The paper “Managing variability in global ocean transportation networks” authored by Alan Harrison and Johannes Fichtinger studies the relationship between time-related variables in global ocean transportation networks (GOTNs) and the shipper's inventory management performance. Through stimulation modelling and an interview survey, the research has found that improvements in variability have different impacts, depending on the source of the variability and the frequency of the shipments. It has also revealed that the highest inventory reduction potential arises from a combination of high reliability and improved frequency.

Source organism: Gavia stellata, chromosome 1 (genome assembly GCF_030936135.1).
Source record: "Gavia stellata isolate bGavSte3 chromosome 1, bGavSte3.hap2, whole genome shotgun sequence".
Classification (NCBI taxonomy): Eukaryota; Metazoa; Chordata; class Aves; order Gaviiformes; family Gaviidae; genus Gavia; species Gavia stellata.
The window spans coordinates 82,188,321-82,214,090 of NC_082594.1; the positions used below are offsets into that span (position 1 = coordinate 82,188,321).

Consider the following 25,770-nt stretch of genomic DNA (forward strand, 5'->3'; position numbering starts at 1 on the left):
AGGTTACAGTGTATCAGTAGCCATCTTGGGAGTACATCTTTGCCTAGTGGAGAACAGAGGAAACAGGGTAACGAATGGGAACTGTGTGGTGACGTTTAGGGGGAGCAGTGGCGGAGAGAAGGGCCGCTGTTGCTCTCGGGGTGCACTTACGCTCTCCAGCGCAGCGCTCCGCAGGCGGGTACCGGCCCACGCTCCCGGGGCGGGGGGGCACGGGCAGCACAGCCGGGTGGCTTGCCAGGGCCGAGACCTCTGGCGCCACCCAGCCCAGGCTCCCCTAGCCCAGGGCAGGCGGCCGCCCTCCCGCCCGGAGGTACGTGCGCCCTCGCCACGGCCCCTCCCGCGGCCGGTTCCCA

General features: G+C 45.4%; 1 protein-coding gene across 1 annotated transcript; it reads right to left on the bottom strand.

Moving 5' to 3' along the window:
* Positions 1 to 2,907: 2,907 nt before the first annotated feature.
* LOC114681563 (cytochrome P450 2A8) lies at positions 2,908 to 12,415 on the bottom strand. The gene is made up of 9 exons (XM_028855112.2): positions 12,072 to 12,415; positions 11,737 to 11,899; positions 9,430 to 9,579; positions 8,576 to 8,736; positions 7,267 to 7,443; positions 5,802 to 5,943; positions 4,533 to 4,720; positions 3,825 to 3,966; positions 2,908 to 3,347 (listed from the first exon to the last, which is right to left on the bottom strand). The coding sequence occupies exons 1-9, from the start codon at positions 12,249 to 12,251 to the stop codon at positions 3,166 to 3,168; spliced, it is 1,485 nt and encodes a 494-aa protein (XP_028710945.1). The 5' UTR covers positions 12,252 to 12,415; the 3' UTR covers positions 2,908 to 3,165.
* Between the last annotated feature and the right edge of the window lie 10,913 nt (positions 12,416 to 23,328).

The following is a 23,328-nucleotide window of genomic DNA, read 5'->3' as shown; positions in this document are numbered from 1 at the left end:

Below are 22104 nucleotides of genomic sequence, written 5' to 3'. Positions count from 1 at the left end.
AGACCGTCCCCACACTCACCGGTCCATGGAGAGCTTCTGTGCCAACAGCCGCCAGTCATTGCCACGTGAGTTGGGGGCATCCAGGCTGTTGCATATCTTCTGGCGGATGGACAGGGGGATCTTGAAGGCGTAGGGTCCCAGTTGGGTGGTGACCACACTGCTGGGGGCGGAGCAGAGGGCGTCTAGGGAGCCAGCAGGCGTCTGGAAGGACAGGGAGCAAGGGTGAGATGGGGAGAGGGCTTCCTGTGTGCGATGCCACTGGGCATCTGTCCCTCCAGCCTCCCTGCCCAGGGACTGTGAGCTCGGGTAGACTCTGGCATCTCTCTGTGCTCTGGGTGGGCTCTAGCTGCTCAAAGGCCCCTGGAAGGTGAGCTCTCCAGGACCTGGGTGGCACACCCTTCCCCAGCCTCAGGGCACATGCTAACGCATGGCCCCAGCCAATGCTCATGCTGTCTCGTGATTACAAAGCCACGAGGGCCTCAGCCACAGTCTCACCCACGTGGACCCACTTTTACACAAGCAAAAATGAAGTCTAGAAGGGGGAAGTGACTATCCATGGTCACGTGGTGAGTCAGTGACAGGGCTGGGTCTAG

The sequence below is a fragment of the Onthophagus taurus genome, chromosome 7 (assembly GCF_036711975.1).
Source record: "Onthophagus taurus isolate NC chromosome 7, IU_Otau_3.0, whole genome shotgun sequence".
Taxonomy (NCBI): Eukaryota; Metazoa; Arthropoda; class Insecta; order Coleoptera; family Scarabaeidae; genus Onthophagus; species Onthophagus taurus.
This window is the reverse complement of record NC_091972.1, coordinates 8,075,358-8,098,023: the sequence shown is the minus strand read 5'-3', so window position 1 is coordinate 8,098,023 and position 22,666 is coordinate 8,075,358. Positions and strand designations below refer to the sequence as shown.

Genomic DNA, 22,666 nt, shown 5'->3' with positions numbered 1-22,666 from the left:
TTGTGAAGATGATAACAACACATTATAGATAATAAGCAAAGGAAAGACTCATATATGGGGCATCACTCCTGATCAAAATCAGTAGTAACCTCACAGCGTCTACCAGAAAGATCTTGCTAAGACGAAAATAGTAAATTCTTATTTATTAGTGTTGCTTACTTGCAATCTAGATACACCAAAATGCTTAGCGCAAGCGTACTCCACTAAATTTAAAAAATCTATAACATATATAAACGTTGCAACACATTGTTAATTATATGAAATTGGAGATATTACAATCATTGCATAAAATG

A set of papers in this Special Issue focuses on strategic considerations to container shipping companies in light of increased volatility in the container freight market, box logistics challenges and rising bunker costs. The paper “Supply-side strategic flexibility capabilities in container liner shipping” authored by Robert Mason and Rawindaran Nair explores the extent to which supply side flexibility tactics are deployed by operators in the container liner shipping sector to restrict supply in a market which is characterized by over-supply or under-demand. Based on a case study of the Far East-Europe trade lane in 2009/2010, it is found that in 2009, directly after the severe imbalance between demand and supply emerged, liner shipping providing companies were only partially able to exploit the flexibility tactics that were available to them. The paper “Assessment of Empty Container Repositioning Policies in Maritime Transport” authored by Jing-Xin Dong, Jingjing Xu, and Dong-Ping Song evaluates and compares the performance of a number of typical empty container repositioning policies which are categorized into two groups: state-feedback control policies and OD-based matrix solutions. Through a comprehensive set of simulation experiments, the study has identified in detail the pros and cons of each repositioning policy from five perspectives; namely, cost performance, computational performance, easiness to prepare data, easiness-to-understand for operators, and easiness-to-apply under dynamic and uncertain demand. The paper “Slow Steaming in Container Liner Shipping: Is There Any Impact on Fuel Surcharge Practices?” authored by Theo Notteboom and Pierre Cariou assesses how container shipping lines have implemented slow steaming practices since 2008 and their impact on pricing policies regarding fuel surcharges. The paper analyses the significance of slow steaming practices in container liner shipping and the impact of slow steaming on fuel consumption and liner service characteristics. While it could be expected that the reduction in vessel speed should be reflected within the fuel surcharges paid by shippers, the empirical results show that slow steaming did not fundamentally change the relation between fuel costs and fuel surcharges imposed on shippers by shipping lines.